Supporting Daniel Prude
I was privileged that my career allowed me to live out my belief that Catholics are called by our faith to work for a just world that promotes and respects the lives and dignity of all people. But when I retired a little over a year ago, I decided to stay focused on climate change advocacy, since without immediate action, this was the issue that had the potential to destroy all life on our sacred earth.
Black Lives Matter changed all that. As a white woman who felt pretty educated about racial injustice, my ignorance was revealed when videos surfaced of one unarmed person of color after another being killed by the police. The dispassionate face of Derek Chauvin as he knelt on the neck of George Floyd, the police response to the murder of young Ahmaud Arbery as he jogged through a neighborhood, the decision to serve a no-knock warrant on Breonna Taylor in the middle of the night and the ensuing gunfight that killed Breonna, and countless other affronts to Black bodies made it impossible to believe that Black lives did matter in our country.
Four hundred years after the first African slaves arrived on this continent, the twisted belief that black lives somehow deserved to be treated as less valuable than white lives, remained evident in the disparate system of justice that incarcerated our young black men and treated all black lives with suspicion and an assumption of guilt. The release of the video of Daniel Prude’s inhumane treatment made it impossible to believe that all these other deaths were anything but a reflection of the racial bias so deeply ingrained in all of us, often even people of color.
As one who has benefitted from an unjust system, I could not justify staying on the sidelines. But the question remained, “How do I show up for racial justice in the midst of a pandemic and remain responsible to my family and my community?” Well, cautiously. After two nights of violent police responses to peaceful protesters, I accepted Rev. Myra Brown’s invitation to join a group of elders who would stand between the police and the protesting crowd. This wasn’t the first time elders had been present. On previous nights elders, clergy, children and families had been among those hit by pepper balls and tear gas canisters. But this time highly publicized negotiations with the mayor and the police chief resulted in police stepping back from the protests and refraining from responding. The amazingly well-organized protest leaders were able to use the presence of the elders to encourage any mischief-makers from crossing barriers or tossing water bottles. I’ve never experienced the level of respect and gratitude that were sent my way that night. Because of past injuries, in addition to their masks, protesters were wearing helmets and goggles; many carried makeshift shields. They wanted to protect our unarmed old bodies, but we told them it was our turn to protect them tonight, and we did. That Sunday night remained peaceful.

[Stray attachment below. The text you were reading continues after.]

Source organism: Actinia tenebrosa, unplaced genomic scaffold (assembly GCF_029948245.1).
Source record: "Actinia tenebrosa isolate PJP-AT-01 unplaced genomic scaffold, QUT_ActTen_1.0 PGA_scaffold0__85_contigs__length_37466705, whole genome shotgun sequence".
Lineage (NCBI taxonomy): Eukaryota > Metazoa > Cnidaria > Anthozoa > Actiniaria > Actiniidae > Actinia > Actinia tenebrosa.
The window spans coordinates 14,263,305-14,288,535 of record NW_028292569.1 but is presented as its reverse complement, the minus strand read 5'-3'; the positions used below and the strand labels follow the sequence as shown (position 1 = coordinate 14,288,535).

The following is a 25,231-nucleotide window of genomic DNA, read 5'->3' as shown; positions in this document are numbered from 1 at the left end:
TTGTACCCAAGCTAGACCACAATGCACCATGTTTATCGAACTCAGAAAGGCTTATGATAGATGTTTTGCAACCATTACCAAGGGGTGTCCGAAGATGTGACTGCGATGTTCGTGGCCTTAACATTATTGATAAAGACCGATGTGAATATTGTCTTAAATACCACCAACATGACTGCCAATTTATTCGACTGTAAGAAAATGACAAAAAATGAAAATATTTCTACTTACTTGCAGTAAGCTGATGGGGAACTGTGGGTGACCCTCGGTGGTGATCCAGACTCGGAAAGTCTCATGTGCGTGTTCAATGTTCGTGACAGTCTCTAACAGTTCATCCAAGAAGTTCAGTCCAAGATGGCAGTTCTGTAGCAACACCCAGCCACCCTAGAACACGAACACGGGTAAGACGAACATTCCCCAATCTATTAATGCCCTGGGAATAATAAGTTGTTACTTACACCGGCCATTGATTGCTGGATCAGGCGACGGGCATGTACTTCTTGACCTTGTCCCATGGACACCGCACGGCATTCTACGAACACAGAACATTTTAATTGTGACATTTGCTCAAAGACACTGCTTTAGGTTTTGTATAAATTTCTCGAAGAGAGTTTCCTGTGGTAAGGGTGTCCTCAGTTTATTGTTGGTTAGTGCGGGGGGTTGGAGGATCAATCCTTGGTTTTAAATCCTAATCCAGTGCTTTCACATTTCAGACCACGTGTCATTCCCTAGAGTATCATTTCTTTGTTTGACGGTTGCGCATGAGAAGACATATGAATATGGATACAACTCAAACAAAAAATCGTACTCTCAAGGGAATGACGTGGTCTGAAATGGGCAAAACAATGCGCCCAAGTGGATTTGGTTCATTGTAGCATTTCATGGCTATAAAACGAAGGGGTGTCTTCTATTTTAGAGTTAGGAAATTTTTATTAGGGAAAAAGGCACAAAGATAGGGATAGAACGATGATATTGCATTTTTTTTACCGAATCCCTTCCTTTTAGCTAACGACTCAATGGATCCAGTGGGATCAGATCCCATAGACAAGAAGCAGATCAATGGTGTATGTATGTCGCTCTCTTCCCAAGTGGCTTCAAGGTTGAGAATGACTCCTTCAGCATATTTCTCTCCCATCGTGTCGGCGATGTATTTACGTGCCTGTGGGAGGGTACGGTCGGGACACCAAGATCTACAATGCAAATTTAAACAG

It was way past my bedtime when I finally got home. I showered and washed my hair, put my clothes in the laundry and didn’t kiss my husband. We are living in a pandemic. I went down again later in the week, being even more careful to social distance. I don’t know whether I’ll be back. After all, my husband and I are elders and we are living in a pandemic. But I’m actively engaged with the elder group and am looking for ways to remain involved and facilitate the participation of other older supporters who are rightly Covid-cautious.
I believe that what is happening in our city right now is very much the work of the Spirit working through passionate people who are done with injustice. Led by young black leaders, supported by young and old white allies who know their place alongside, not in front, showered by community support - it really is a beautiful thing. Let’s pray that Rochester shows the rest of the world how change can really happen.